By Margaret Duncan, Ed.D.
I fully admit I am
an adult that still gets excited to go into a comic book shop. I am also a parent who has used children’s
books, comics, as well as graphic novels to introduce reading to my girls. So,
I have also combined all three to try to get them to love History as much as I
do. Periodically, I have also used
graphic novels to spark a love of history in my students. For my girls, they will devour volumes of
Manga in one sitting. So, I am happy when
they will devour a graphic novel I recommend to them, sometimes not realizing
it was full of history and they actually liked it!
There are a plethora
of really good graphic novels that cover a variety of historic topics and time
periods. These are just a sampling of my
The United States
Constitution: A Graphic Adaptation by Jonathan Hennessey takes one of our founding documents—The Constitution
and puts it into graphic form. As a teacher, I enjoy
the graphic novel because it takes something students seem to feel is ancient
and breaks it down through explanation and illustration. The novel also does a good job explaining the
historical context for when the Constitution is written.
Harlem Hellfighters by Max Brooks is a fictionalized account of the segregated, all African-American 369th
Infantry. The unit is real but the novel
is a fictionalized account of their action in World War I. The name, Harlem Hellfighters was given to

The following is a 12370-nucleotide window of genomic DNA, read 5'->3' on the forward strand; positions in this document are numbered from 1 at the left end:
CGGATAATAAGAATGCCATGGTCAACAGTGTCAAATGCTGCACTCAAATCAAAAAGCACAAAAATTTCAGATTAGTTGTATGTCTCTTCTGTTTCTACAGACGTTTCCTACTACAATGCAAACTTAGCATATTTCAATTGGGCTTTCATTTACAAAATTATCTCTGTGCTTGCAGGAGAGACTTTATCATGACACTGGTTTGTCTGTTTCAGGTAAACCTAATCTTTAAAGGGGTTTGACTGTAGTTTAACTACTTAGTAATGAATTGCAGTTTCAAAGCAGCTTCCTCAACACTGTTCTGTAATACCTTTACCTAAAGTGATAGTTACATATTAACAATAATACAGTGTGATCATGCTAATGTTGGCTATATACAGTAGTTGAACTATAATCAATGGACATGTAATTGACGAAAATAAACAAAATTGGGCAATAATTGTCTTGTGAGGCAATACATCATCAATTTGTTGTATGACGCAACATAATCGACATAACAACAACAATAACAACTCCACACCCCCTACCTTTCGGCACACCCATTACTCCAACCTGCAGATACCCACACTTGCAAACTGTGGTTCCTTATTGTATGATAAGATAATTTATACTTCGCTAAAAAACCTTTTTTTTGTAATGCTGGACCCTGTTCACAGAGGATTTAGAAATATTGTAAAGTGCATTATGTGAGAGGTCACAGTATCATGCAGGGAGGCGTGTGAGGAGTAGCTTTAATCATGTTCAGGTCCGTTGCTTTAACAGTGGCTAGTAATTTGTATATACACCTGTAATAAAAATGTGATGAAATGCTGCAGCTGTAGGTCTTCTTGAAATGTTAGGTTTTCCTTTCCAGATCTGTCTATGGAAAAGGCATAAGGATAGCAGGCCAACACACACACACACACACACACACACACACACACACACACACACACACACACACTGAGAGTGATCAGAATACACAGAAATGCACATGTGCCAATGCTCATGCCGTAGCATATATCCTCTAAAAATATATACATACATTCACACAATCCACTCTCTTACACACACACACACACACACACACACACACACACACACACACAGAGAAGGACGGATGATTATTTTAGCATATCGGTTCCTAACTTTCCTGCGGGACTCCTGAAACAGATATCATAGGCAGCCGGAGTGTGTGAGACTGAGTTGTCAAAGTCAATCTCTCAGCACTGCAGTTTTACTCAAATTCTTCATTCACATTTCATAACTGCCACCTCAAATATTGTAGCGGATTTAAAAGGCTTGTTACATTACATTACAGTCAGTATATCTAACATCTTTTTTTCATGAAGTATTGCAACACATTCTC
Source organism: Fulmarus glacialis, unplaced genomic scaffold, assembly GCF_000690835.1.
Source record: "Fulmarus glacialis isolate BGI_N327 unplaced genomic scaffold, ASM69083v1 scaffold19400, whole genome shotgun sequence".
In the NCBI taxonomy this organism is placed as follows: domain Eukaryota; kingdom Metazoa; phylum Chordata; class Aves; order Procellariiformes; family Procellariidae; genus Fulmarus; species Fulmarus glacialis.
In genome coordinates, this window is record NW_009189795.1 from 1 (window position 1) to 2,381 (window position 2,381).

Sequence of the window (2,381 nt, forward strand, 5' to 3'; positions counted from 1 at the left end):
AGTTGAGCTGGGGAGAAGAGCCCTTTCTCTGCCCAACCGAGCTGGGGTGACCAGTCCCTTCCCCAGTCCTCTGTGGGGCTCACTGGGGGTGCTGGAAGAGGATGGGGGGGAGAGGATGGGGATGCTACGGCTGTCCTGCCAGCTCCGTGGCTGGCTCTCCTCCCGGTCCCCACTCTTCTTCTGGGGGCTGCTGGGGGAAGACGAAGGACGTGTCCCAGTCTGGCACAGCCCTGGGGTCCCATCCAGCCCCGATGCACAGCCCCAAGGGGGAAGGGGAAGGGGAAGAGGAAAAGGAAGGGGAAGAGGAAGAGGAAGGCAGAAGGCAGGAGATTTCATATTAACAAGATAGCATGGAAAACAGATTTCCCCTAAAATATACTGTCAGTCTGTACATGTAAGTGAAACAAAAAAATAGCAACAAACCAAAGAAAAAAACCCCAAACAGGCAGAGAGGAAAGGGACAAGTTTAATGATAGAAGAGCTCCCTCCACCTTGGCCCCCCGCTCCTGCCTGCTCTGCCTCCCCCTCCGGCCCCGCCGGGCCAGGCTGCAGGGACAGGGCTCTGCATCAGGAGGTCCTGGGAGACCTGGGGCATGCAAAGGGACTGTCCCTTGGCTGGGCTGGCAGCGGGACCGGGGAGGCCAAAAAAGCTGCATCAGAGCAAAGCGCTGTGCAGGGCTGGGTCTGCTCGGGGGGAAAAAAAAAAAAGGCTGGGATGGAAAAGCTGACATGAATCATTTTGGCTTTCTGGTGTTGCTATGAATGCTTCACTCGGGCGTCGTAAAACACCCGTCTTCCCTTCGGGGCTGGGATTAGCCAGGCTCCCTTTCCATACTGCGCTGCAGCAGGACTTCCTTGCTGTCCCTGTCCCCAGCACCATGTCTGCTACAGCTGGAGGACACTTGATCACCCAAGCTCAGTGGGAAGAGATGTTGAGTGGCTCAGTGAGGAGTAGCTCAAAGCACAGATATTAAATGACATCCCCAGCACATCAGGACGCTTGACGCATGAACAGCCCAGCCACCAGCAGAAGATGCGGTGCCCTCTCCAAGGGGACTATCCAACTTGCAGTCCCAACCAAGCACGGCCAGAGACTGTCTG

the unit by the Germans they were fighting.
The novel can be brutal and bloody, but so is war. I first introduced the novel to my National
History Honors Society members and quickly realized that they were finishing
the book within a day and passing it on to friends to read. Students who went out of their way to read a
novel not assigned, showed me that it was definitely worth incorporating into
Maus I & II by Art Spiegelman is the story of Vladek
Speigelman, a Jewish survivor of the Holocaust.
I first read Maus when I was in college in a World History course. It was my first introduction to a graphic
novel that could teach me about history.
Reading Maus showed me that history could be as real and informative in
a graphic novel as well as the traditional novel. As a World History teacher, I always used
Maus in my class. When my girls were old
enough, it was a must read for them. The
novel illustrates the Holocaust by using a cartoon approach. The Nazis are cats, while the Jews are the mice.
March by John Lewis is a memoir of the
Georgia Congressman’s life from his Civil Rights activism to President Obama’s
inauguration. As a native of Atlanta, I
have known of Congressman Lewis story since I can remember. The novel shows the violence of the police
crackdown on the 1965 Selma-Montgomery March.
This is a wonderful novel that covers a narrative that is not always in
Marvel 1602 by Neil Gaiman is one of my absolute
favorite graphic novels. However, it is not
overtly historic but does contain all my favorite Marvel Superheroes. The novel takes place in the Elizabethan period.
Nick Fury and Doctor Strange are advisors to Queen Elizabeth. Charles Xavier is
in charge of mutants known as the witchbreed. The familiarity of superheroes in one of my favorite time periods is one of the reasons that this
is a wonderful graphic novel. Throw in
the evil King James of Scotland and this is a must read.
These are just a few
of my favorite graphic novels. What
graphic novels based in history would you like to read or recommend?